White Evangelical Racism tells a concise history of the evangelical movement and—here is the hard part—the racist and racial elements that imbue its beliefs, practices, and social and political activism. It is racism that binds and blinds many white American evangelicals to the vilification of Muslims, Latinos, and African Americans. It is racism that impels many evangelicals to oppose immigration and turn a blind eye to children in cages at the border. It is racism that fuels evangelical Islamophobia. It was evangelical acceptance of biblically sanctioned racism that motivated believers to separate and sell families during slavery and to march with the Klan. Racist evangelicals shielded cross burners, protected church burners, and participated in lynchings. Racism is a feature, not a bug, of American evangelicalism.

“To a great extent, the evangelical church in America supported the status quo. It supported slavery; it supported segregation; it preached against any attempt of the black man to stand on his own two feet.” These words, uttered in 1970 by Tom Skinner—the son of a Black preacher and a former gang member turned evangelist—still ring true today.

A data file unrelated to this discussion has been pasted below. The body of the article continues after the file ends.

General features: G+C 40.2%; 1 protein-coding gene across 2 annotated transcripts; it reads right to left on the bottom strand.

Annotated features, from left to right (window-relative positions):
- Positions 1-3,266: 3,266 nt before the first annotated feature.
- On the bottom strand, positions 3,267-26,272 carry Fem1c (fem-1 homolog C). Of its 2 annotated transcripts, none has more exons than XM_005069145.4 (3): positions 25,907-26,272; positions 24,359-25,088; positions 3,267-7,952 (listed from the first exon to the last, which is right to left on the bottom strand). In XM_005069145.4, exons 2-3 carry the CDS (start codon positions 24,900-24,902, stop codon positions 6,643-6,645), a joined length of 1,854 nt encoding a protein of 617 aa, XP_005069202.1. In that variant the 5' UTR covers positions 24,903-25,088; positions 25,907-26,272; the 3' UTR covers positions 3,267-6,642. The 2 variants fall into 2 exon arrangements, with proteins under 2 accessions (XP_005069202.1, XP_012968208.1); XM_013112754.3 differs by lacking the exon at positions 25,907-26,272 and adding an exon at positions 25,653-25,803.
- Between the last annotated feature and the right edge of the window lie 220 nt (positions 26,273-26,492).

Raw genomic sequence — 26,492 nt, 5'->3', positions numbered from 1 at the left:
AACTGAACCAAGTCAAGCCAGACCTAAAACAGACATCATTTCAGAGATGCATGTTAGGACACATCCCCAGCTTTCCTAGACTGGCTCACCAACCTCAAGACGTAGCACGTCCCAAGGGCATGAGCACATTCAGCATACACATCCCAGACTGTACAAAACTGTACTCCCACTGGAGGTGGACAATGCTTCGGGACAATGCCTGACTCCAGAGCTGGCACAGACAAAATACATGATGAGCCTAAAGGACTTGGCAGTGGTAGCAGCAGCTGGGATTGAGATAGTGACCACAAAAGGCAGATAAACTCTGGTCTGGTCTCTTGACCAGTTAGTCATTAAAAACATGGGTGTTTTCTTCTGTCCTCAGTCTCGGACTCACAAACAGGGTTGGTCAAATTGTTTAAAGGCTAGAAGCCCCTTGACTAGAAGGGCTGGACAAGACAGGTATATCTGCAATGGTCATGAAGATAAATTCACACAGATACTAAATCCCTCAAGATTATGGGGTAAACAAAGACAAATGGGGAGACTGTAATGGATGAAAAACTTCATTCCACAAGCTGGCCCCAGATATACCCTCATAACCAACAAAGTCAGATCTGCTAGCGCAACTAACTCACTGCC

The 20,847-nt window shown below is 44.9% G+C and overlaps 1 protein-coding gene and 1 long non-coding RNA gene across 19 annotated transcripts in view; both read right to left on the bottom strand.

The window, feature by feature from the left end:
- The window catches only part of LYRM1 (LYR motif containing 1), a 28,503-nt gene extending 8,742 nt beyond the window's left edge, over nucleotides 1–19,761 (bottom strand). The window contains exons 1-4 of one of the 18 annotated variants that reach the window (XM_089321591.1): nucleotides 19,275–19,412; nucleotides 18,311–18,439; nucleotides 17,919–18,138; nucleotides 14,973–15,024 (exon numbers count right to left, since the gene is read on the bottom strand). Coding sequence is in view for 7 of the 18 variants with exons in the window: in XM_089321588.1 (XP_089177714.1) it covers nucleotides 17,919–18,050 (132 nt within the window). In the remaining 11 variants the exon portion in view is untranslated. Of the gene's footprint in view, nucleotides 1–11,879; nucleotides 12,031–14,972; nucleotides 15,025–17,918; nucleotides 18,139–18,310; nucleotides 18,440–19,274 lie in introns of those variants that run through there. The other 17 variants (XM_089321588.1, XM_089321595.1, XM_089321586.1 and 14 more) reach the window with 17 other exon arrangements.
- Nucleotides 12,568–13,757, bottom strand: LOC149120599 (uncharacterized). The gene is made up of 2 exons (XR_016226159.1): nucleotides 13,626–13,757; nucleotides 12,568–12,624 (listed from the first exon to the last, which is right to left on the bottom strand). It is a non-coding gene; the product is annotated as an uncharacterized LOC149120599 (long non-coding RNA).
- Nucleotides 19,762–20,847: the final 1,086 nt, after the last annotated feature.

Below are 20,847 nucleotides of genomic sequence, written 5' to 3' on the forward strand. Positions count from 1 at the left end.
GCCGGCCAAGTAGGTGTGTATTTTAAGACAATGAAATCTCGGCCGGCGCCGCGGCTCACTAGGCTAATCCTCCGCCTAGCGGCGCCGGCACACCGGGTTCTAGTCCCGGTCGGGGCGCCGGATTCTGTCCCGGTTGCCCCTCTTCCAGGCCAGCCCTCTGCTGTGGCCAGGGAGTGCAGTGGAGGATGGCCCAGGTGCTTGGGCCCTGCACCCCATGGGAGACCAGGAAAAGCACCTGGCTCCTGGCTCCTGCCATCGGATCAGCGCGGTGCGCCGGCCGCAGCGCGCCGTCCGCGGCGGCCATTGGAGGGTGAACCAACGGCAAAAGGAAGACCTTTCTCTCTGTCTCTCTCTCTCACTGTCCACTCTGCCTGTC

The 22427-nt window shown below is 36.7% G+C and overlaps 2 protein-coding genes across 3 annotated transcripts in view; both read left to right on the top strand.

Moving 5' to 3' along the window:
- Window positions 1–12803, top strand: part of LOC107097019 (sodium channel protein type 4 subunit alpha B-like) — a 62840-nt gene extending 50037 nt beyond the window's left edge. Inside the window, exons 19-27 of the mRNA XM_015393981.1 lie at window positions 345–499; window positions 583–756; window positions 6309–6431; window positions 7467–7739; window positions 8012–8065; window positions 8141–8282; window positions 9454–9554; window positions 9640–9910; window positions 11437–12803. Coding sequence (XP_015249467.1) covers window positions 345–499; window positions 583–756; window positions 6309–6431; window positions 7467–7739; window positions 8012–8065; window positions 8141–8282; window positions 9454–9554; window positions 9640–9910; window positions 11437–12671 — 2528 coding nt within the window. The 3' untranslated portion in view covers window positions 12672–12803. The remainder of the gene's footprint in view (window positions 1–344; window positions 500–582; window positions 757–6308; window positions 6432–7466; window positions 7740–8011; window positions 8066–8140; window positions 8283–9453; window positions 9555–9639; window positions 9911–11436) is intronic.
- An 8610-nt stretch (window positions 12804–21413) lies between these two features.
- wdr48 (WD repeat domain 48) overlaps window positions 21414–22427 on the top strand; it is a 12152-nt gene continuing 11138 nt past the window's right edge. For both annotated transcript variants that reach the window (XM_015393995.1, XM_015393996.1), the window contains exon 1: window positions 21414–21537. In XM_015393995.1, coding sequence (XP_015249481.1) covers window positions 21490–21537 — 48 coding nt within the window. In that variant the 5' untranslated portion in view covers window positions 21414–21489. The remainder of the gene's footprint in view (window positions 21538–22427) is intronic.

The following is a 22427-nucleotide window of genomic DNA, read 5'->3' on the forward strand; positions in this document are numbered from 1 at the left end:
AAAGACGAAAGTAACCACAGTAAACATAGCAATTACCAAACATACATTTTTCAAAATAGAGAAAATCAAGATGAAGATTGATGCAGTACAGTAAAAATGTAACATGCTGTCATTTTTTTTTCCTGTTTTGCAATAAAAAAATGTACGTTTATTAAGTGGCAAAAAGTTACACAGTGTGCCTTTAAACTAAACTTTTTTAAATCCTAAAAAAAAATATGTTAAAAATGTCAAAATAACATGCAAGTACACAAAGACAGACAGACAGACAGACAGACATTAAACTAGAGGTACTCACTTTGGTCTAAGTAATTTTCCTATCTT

Evangelicals’ support for current-day policies that seem draconian and unchristian is linked inescapably to a foundational history that we will uncover in this book. American history chronicles evangelical support for and participation in racist structures in America. Skinner got it right.

Source: White Evangelical Racism | Anthea Butler | University of North Carolina Press

Selected tweets from relevant experts:

Related: Sex Ed: Toxic Masculinity, Emotional Expression, Online Privacy, Identity Management, Dress Codes, Bodily Autonomy, and Purity Culture

White Resentment: The Grand Bargain of White Supremacy

At the base of that fear was what Smith calls the “grand bargain” of white supremacy, buttressed by paternalism and evangelicalism, whereby the southern white masses relinquished political power to the few in exchange for maintaining their social status as better than the black man.

Ever the dealmakers, these southern white elites bent their culture to their political will, trading democracy for power. When that power was threatened by the civil rights revolutions, they struck another grand bargain—this time with the Grand Old Party—the terms of which have yet to expire.